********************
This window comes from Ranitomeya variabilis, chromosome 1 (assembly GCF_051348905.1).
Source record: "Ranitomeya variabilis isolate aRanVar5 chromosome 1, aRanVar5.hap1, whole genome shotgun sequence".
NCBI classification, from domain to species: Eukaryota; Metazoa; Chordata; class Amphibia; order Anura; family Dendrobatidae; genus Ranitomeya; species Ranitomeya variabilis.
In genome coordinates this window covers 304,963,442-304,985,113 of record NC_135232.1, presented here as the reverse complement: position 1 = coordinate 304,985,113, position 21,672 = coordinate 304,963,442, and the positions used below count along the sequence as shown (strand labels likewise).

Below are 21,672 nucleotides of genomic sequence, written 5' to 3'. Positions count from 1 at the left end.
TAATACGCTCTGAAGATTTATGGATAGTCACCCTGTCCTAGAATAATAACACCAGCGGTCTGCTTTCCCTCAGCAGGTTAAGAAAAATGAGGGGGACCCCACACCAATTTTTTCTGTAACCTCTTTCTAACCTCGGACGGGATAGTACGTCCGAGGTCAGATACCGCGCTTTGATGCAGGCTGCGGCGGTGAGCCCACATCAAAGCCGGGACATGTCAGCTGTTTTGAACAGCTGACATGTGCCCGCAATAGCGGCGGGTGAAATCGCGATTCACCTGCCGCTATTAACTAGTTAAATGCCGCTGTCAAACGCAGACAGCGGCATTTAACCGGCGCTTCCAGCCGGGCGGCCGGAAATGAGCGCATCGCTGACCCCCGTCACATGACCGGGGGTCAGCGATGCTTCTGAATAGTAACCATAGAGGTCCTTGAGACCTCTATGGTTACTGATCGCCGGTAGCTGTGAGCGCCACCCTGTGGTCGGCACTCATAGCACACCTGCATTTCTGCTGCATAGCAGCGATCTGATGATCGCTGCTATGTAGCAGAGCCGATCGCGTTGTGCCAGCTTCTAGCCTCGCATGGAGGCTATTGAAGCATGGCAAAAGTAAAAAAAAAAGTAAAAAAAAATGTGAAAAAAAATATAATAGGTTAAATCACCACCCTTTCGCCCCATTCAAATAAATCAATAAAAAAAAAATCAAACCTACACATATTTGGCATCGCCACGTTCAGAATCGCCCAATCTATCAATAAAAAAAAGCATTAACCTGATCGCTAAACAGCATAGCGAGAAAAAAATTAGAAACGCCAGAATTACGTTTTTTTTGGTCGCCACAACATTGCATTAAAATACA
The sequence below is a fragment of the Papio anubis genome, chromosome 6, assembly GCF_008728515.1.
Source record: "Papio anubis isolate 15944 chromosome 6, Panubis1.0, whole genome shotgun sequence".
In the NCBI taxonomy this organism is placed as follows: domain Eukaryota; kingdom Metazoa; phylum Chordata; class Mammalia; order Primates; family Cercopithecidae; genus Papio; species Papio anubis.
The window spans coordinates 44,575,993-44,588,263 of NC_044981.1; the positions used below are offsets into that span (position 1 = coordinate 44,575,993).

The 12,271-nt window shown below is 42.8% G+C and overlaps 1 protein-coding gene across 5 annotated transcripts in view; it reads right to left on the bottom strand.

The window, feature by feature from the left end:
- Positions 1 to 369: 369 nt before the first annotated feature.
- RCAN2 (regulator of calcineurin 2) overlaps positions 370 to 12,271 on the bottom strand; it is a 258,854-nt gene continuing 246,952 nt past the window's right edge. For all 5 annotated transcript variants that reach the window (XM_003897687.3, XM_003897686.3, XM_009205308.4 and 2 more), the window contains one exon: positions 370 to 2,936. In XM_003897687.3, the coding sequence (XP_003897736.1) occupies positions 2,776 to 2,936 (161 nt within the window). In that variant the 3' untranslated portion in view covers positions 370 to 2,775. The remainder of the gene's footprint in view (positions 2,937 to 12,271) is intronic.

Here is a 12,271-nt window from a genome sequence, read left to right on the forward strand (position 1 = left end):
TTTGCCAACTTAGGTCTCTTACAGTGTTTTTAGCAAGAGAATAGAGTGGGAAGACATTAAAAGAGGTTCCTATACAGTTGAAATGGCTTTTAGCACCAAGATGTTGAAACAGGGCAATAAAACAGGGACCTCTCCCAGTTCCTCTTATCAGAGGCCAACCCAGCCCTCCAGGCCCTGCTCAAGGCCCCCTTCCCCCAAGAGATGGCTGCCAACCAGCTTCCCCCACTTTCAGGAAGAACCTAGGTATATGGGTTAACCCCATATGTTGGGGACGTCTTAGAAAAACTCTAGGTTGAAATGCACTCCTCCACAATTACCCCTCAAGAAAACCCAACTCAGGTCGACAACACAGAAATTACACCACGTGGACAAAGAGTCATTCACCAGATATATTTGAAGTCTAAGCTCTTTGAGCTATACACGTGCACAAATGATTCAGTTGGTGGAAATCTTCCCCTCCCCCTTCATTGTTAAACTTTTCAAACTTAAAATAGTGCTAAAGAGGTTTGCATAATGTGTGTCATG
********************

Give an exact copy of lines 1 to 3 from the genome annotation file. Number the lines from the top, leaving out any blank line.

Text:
This window comes from Ranitomeya variabilis, chromosome 1 (assembly GCF_051348905.1).
Source record: "Ranitomeya variabilis isolate aRanVar5 chromosome 1, aRanVar5.hap1, whole genome shotgun sequence".
NCBI classification, from domain to species: Eukaryota; Metazoa; Chordata; class Amphibia; order Anura; family Dendrobatidae; genus Ranitomeya; species Ranitomeya variabilis.